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Article

Trevor Proudfoot

Material most commonly used as a cheaper alternative to stone. Occasionally, its special properties make it a preferred but more expensive choice to stone. In its simplest form, artificial stone is an ashlar covering for buildings (e.g. 18th-century terraced houses by John Nash). It is found in its most sophisticated form as the component of numerous 19th-century terracotta or cement-based sculptures.

The earliest and simplest form of artificial stone is the lime-and-gypsum plaster used to decorate the walls of Egyptian tombs. These facings were predominantly of gypsum plaster lined and painted to simulate the texture of stone. In ancient Rome, renders (first coats of plaster) had a similar design and purpose, although they were applied to a wider variety of buildings. The incorporation of lime, pozzolana, additives of volcanic ash, sherds of pottery and brick dust strengthened the mortars and gave them greater durability. The renders were often painted to increase the illusion that actual stone was used (...

Article

Rupert Featherstone

Tool with a hard, smooth, tip, mounted in a wooden handle, used for smoothing or polishing. In water gilding, a burnisher of polished agate is used to smooth the underlying gesso and bole after the gold is applied, giving a highly reflective surface. Burnishers used to burnish ancient pots are depicted in Egyptian wall paintings from the 14th century ...

Article

Gordon Campbell

Copper-green stone. In ceramics, the term denotes a glaze used to create pottery with the copper-green colour of malachite. Powdered malachite was long used in wall painting, but is only rarely used in easel painting. Deposits of malachite were discovered in Siberia in 1635, and thereafter malachite vessels were produced in the Kremlin workshops. Objects made of malachite were fashionable in the first half of the 19th century, reaching their technical height from 1830 to 1840 with ten columns (h. 9 m) for St Isaac's Cathedral in St Petersburg (in situ), but also being used for table-tops and other decorative items such as urns (e.g. the massive malachite urn presented to George IV by the Tsar; Windsor Castle, Royal Col.). Later in the century Carl Fabergé used malachite for small objects.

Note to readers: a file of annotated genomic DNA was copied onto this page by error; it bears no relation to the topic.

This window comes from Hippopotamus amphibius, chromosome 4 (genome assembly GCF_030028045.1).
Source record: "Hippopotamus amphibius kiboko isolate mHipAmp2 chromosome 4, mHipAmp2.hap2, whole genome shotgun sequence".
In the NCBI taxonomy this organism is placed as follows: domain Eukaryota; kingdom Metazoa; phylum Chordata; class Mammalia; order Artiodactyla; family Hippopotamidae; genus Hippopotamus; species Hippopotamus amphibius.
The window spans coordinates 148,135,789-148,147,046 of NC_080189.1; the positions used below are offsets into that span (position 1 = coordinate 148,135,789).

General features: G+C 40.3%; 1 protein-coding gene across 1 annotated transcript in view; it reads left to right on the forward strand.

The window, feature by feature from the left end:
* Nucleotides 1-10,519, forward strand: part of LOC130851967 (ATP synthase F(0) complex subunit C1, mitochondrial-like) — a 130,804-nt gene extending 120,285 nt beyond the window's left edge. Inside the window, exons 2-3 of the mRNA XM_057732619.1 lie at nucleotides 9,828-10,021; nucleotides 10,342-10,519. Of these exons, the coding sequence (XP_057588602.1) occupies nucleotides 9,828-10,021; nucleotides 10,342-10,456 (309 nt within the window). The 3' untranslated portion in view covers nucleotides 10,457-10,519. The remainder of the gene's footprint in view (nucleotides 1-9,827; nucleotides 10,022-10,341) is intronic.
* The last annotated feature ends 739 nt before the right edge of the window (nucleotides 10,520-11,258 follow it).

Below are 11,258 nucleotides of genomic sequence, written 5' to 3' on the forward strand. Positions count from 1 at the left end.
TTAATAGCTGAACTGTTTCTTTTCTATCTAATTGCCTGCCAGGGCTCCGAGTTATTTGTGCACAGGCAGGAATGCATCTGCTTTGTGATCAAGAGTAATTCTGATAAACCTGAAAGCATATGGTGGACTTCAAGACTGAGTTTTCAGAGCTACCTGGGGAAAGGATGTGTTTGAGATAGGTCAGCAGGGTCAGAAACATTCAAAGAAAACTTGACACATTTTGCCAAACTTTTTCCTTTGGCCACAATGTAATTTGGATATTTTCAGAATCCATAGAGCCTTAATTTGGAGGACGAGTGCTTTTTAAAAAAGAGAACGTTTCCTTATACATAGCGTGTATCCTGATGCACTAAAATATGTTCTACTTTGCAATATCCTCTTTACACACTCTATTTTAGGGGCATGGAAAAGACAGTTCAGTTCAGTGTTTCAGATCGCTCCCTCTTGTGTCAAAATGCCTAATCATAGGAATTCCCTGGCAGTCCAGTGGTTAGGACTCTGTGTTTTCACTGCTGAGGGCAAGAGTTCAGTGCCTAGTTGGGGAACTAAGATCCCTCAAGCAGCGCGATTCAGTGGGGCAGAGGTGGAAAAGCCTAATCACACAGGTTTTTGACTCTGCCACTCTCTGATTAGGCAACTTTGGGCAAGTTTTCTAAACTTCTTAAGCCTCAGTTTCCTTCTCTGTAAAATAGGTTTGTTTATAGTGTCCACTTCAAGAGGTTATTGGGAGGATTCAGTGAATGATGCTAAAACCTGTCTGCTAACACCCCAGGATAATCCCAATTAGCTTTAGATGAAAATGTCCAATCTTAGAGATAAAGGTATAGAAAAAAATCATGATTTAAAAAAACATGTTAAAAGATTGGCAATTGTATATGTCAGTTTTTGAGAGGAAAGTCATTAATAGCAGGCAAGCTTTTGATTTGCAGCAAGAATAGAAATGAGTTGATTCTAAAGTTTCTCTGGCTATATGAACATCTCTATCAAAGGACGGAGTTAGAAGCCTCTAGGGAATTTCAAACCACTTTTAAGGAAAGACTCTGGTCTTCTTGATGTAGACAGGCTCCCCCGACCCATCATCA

N. Guseva and others: ‘Diplomatic Gifts from Tsar Nicholas I of Russia to the Duke of Wellington’, ...

Article

Gordon Campbell

[objets de vertu]

Decorative work in a fine material (e.g. glass, porcelain, semi-precious stones, silver or gold) that is attractive because of its antiquity, beauty and quality of workmanship. ‘Vertu’ (It. virtù) refers to a taste for curios or other works of art. The traditional form objets de vertu combines French and English spellings; as the Italian sense of ...

Article

[It.: ‘scratched’]

Term applied to ceramics, fresco decoration and painting to describe the use of a sharpened tool to score or scrape designs through an opaque coating, to reveal either the base fabric or a secondary colour beneath. Sgraffito has been mainly used in ceramics, where the cut channels were sometimes inlaid with slip or glaze of different colours for contrast. The effect of sgraffito is to emphasize decorative motifs or to outline forms.

See also Graffiti; Façade decoration §II; Punch; and Fresco.

Byzantine Glazed Ceramics: The Art of Sgraffito (exh. cat. by D. Papnikola-Bekirtze; Thessaloniki, Mus. Byz. Cult., 1999) B. J. Walker: The Ceramic Correlates of Cecline in the Mamluk Sultanate: An Analysis of Late Medieval Sgraffito Wares (Ottawa, 2000) Le facciate a sgraffito in Europa e il restauro della facciata del Palazzo Racani-Arroni in Spoleto atti della giornata di studio, Spoleto, 23 settembre 2000 (exh. cat. Centro intaliano di studi sull’alto Medioevo, 2001)...

Article

Gordon Campbell

Article

Tile  

Bernadette Nelson, M. Leticia Sánchez Hernández, Bruce Tattersall, Hans van Lemmen and Cleota Reed

Thin slab of fired clay used for covering roofs, floors, walls, stoves and chimney-pieces; they can be either square, rectangular, hexagonal, cruciform or star-shaped, so that they can be fitted together to form a mosaic or tile-panel. The most commonly used material for decorative tiles is glazed ...

Article

Gordon Campbell

Article

Trail  

Gordon Campbell

Article

Gordon Campbell